To answer the question on the mind of everyone who has ever seen the movies Armageddon or Gravity, there are two excellent tax breaks for (spoiler alert!) astronauts who die in the line of duty.
Internal Revenue Code section 692 provides that such astronauts literally do not have to pay any
federal income taxes for two years -- the year of their death in the line
of duty and the year before. It doesn't matter if they made a billion dollars selling gold or bitcoins. Zero taxes. If some federal income taxes were withheld
from their paycheck, they get that money back from the IRS.
Lance Bass can rest assured that his estate tax bill is cut in half if he were to have a fatal accident, thanks to Internal Revenue Code section 2201.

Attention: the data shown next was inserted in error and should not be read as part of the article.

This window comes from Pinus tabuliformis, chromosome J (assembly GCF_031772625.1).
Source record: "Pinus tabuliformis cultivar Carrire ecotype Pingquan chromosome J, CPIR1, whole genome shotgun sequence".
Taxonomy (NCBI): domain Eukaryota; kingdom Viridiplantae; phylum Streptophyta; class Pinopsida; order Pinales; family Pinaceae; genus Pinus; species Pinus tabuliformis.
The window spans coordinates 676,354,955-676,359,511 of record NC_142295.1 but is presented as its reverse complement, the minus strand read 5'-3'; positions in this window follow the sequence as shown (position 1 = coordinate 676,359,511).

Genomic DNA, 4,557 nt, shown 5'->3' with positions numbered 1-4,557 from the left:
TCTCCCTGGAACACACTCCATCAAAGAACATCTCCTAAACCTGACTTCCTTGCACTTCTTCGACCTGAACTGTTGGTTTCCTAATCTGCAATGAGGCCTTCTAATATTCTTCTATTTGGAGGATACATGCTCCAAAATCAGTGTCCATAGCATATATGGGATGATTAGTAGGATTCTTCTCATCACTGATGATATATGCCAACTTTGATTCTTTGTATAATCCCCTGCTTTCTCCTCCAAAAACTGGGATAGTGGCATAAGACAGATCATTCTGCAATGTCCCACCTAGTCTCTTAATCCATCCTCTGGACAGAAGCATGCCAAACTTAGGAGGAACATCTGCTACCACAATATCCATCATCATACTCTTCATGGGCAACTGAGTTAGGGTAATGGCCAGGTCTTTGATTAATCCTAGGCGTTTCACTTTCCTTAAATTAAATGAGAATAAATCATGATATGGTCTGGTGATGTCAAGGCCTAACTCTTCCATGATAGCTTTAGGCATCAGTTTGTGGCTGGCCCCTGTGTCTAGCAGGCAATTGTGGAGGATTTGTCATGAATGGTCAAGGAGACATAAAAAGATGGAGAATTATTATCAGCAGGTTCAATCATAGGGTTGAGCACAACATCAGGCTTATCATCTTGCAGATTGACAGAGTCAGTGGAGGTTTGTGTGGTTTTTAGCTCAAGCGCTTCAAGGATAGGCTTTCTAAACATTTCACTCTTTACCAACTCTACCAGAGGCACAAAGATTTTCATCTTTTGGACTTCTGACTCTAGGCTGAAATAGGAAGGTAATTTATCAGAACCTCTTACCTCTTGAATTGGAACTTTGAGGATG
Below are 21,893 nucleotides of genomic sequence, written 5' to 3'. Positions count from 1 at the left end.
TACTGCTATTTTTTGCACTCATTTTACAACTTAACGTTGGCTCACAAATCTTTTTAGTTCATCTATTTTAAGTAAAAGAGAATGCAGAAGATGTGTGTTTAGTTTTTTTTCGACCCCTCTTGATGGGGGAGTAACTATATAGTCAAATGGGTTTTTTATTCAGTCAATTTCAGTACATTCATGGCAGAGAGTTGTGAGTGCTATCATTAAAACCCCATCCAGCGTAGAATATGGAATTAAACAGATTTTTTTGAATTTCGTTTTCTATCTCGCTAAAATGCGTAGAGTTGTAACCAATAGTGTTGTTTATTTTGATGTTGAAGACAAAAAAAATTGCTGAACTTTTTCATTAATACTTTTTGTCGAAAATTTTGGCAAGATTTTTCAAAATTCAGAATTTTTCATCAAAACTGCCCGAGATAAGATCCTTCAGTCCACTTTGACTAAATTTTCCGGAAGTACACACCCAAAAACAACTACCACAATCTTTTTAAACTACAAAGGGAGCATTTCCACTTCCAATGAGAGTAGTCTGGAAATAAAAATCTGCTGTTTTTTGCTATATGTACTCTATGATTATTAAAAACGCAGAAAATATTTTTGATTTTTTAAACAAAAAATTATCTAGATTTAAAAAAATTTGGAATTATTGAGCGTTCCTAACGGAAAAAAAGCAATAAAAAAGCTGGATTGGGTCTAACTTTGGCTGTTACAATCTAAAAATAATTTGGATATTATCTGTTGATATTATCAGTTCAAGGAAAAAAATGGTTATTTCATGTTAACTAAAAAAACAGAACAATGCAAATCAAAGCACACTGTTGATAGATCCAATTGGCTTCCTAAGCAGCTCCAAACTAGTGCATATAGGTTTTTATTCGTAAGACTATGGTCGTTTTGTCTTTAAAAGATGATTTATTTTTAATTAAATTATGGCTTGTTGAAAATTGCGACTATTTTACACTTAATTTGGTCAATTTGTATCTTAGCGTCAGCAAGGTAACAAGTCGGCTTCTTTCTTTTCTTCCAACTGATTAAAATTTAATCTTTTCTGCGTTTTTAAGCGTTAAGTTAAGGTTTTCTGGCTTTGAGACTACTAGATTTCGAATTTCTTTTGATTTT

The above tax breaks were enacted in November of 2003 by the Military Family Tax Relief Act, and they apply retroactively to all astronauts who died after December 31, 2002. The provisions were specifically addressing the seven astronauts (six Americans and one Israeli) who died in the Space Shuttle Columbia disaster of February 1, 2003, at least one of whom presumably had over $1 million in assets (the 2003 estate tax threshold).
While some pundits (Foreign Policy) may bemoan that Americans are falling behind the Chinese in the technological space race, Americans are still way ahead in the tax policy space race.